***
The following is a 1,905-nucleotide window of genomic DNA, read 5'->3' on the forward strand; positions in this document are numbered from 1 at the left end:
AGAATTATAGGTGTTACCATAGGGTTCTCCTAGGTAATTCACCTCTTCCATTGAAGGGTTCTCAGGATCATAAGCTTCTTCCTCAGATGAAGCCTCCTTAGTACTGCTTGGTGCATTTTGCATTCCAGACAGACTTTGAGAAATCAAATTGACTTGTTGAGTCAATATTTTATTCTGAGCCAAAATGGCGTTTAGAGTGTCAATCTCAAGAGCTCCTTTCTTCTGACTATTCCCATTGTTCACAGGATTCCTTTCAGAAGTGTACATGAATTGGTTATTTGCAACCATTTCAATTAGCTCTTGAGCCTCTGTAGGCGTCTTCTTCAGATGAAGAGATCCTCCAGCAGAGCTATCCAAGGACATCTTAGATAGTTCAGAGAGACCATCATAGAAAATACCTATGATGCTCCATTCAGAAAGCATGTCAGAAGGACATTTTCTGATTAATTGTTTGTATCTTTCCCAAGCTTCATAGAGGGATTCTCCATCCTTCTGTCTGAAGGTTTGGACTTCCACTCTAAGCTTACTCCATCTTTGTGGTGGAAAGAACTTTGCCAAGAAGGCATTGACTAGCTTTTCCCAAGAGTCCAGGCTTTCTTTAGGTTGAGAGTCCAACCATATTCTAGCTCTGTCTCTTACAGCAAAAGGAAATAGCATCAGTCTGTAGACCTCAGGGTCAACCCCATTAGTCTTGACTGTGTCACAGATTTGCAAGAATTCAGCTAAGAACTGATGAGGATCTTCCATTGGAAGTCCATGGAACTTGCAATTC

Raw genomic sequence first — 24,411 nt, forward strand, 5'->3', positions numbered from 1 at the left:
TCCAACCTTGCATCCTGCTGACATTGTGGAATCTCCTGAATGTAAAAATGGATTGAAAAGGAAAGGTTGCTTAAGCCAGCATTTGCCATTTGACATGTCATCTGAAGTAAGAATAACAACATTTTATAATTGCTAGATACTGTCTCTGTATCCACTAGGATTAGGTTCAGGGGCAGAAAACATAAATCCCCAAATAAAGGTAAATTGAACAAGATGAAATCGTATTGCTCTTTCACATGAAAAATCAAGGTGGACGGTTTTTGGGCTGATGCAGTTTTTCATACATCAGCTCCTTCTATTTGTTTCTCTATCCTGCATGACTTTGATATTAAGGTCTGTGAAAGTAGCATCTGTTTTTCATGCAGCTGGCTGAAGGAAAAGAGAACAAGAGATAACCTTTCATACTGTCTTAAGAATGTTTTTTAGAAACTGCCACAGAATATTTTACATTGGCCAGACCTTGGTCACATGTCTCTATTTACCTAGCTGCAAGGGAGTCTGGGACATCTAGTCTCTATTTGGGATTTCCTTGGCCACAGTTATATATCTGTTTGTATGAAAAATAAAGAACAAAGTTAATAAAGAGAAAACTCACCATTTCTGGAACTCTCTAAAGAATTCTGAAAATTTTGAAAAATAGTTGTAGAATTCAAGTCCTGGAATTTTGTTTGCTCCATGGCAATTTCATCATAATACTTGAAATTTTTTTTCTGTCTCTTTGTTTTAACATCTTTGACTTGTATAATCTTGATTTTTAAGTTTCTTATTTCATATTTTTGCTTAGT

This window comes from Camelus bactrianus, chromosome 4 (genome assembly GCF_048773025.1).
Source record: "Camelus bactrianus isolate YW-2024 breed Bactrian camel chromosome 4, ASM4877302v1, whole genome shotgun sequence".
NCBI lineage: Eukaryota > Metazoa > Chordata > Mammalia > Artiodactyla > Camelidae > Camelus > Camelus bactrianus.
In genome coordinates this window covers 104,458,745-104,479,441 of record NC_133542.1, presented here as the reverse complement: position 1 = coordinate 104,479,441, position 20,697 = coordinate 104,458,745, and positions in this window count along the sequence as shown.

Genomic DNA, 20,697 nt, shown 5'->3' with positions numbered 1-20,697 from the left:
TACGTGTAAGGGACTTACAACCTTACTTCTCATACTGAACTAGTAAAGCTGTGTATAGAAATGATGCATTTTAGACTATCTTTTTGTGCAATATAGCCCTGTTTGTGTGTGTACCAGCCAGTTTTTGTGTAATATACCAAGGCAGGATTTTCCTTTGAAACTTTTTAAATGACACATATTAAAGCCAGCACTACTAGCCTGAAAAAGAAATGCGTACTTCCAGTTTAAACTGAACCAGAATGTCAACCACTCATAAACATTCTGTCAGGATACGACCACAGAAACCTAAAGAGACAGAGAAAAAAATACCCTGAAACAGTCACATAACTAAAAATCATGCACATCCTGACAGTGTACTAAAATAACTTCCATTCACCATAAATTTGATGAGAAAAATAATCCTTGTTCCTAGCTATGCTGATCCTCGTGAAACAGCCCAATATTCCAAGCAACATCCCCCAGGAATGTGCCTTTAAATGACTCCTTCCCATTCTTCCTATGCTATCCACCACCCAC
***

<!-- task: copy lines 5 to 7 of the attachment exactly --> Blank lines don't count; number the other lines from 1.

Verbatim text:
This window comes from Camelus bactrianus, chromosome 4 (genome assembly GCF_048773025.1).
Source record: "Camelus bactrianus isolate YW-2024 breed Bactrian camel chromosome 4, ASM4877302v1, whole genome shotgun sequence".
NCBI lineage: Eukaryota > Metazoa > Chordata > Mammalia > Artiodactyla > Camelidae > Camelus > Camelus bactrianus.